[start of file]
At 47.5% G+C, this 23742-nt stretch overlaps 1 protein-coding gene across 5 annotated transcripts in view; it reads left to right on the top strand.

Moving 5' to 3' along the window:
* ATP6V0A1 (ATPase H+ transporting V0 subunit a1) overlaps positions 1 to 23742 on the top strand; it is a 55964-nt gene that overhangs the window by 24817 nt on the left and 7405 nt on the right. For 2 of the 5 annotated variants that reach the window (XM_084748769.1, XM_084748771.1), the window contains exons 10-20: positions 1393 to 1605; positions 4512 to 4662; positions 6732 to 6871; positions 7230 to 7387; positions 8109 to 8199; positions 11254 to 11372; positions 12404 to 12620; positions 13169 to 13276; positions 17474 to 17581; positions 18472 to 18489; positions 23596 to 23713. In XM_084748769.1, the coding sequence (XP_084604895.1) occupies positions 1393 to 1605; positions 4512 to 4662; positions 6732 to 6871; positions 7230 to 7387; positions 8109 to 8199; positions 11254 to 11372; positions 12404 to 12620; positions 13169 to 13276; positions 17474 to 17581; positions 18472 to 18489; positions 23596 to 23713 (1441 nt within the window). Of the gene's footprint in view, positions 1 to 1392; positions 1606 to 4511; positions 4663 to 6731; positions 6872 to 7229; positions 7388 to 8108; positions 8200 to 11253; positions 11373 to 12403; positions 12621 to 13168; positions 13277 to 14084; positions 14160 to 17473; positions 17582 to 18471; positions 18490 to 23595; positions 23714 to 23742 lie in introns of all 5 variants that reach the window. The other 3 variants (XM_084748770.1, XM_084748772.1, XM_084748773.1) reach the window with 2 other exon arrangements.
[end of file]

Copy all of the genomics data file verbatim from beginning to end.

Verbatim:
At 47.5% G+C, this 23742-nt stretch overlaps 1 protein-coding gene across 5 annotated transcripts in view; it reads left to right on the top strand.

Moving 5' to 3' along the window:
* ATP6V0A1 (ATPase H+ transporting V0 subunit a1) overlaps positions 1 to 23742 on the top strand; it is a 55964-nt gene that overhangs the window by 24817 nt on the left and 7405 nt on the right. For 2 of the 5 annotated variants that reach the window (XM_084748769.1, XM_084748771.1), the window contains exons 10-20: positions 1393 to 1605; positions 4512 to 4662; positions 6732 to 6871; positions 7230 to 7387; positions 8109 to 8199; positions 11254 to 11372; positions 12404 to 12620; positions 13169 to 13276; positions 17474 to 17581; positions 18472 to 18489; positions 23596 to 23713. In XM_084748769.1, the coding sequence (XP_084604895.1) occupies positions 1393 to 1605; positions 4512 to 4662; positions 6732 to 6871; positions 7230 to 7387; positions 8109 to 8199; positions 11254 to 11372; positions 12404 to 12620; positions 13169 to 13276; positions 17474 to 17581; positions 18472 to 18489; positions 23596 to 23713 (1441 nt within the window). Of the gene's footprint in view, positions 1 to 1392; positions 1606 to 4511; positions 4663 to 6731; positions 6872 to 7229; positions 7388 to 8108; positions 8200 to 11253; positions 11373 to 12403; positions 12621 to 13168; positions 13277 to 14084; positions 14160 to 17473; positions 17582 to 18471; positions 18490 to 23595; positions 23714 to 23742 lie in introns of all 5 variants that reach the window. The other 3 variants (XM_084748770.1, XM_084748772.1, XM_084748773.1) reach the window with 2 other exon arrangements.